Of all clubs in UK football, Kidderminster Harriers sell their fans the most expensive pies, at a whopping £4.50.
More illustrious Liverpool, on the other hand, sell the most expensive cups of tea, at a wallet bursting £2.50 a cuppa. Don’t despair though – bargains are to be had: Scottish League Two side Elgin City will let you have a pie and a cup of tea for a combined £1.60.
Pies and cuppas are only a small part of the BBC’s annual Price of Football Study, the latest version of which was released yesterday. Overall, the study found that the cost of watching football has not risen for the majority since 2014. One key driver of this has been a nationwide freeze in the cost of tickets, with 70% either frozen or reduced for this season.
In the context of growing protests about rising ticket prices and the gathering momentum of grassroots campaigns such as ‘Twenty’s Plenty’ this is welcome news for many fans, especially as consumer experience of the economic recovery is proving as uneven and inconsistent as experiences of the downturn.
Rising wages and falling price inflation have offered financial relief for millions of households, with those in employment most likely to feel better off. But those in the public sector still face wage stagnation, and the full impact of cuts to tax credits are still to be felt. Most importantly – and most complex – is the impact the downturn had on individual households. While some will be greeting the recovery and easing cost of living pressures by loosening the purse strings, others will just be starting to move away from the range of money saving strategies deployed during the recession.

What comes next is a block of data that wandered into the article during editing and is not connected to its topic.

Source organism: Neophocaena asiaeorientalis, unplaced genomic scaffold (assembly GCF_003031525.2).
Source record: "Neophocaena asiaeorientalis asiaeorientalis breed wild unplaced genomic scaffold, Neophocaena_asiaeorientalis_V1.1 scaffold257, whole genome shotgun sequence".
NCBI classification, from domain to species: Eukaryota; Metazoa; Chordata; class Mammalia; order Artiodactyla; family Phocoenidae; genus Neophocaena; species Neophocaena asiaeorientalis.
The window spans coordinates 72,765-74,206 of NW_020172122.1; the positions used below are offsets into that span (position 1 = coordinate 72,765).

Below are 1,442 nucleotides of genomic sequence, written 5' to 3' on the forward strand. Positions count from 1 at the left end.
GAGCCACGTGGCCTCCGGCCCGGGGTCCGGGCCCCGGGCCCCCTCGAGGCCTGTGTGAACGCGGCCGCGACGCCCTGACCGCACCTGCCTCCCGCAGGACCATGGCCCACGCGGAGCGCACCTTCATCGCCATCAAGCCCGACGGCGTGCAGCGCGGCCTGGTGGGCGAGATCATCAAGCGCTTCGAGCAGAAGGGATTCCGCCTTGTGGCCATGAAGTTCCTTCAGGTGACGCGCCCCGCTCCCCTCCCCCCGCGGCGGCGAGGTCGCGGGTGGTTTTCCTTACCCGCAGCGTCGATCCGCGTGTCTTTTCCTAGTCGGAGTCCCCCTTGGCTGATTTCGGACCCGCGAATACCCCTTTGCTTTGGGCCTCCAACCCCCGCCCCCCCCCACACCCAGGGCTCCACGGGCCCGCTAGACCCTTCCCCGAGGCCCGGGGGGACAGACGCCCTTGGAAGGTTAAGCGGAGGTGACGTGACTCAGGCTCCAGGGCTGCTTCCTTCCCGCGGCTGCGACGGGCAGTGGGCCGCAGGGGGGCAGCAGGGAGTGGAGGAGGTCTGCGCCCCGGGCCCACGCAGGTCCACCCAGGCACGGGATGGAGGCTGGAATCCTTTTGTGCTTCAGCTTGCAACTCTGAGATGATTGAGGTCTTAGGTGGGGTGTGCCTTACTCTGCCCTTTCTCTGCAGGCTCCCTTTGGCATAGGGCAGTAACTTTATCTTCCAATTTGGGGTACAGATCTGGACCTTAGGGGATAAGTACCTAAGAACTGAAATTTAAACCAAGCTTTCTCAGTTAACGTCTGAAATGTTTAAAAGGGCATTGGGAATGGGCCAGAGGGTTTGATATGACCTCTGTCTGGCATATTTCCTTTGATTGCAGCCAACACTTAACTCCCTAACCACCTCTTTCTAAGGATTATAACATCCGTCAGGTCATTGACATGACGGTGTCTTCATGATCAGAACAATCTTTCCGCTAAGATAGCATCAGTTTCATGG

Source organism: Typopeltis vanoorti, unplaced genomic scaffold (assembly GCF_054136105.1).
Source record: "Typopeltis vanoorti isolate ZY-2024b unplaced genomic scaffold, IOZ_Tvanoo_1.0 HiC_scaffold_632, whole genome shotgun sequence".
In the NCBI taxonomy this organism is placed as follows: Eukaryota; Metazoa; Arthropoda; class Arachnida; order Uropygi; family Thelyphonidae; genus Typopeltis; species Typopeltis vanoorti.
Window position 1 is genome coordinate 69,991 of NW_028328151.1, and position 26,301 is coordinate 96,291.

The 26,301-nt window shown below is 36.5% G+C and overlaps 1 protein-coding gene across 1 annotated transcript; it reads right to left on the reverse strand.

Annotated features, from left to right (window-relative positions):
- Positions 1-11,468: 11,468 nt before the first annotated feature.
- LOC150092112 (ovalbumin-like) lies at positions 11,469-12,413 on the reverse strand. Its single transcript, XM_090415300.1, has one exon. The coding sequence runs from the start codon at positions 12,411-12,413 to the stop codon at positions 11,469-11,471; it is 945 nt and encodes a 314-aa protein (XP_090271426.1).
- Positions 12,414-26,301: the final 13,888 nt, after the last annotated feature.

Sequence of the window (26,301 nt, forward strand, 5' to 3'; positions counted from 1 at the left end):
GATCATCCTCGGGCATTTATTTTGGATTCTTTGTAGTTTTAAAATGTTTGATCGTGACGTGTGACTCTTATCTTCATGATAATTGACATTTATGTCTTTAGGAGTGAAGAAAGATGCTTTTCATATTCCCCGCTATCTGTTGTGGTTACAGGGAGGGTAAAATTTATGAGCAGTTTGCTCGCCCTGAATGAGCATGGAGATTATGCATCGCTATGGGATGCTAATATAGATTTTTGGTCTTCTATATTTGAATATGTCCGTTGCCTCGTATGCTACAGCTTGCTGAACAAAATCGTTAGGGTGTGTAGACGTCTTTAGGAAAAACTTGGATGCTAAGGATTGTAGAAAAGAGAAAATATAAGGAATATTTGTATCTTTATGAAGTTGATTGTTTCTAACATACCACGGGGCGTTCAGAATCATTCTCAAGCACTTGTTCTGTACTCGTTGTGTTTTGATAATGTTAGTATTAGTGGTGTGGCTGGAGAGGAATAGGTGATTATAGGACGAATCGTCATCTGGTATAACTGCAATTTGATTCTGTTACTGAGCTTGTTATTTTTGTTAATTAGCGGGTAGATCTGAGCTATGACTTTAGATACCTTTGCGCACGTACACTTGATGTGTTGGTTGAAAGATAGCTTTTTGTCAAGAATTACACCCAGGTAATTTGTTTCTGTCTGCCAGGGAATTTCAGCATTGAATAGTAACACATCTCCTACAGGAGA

The welcome news for football itself is that consumers appear to be prioritising leisure spending above all else; keen to started treating themselves after years of cutting back. But football remains expensive and out of reach for many – and this year’s freeze should not dissuade the campaigns aiming for a reduction in the costs of tickets (and pies).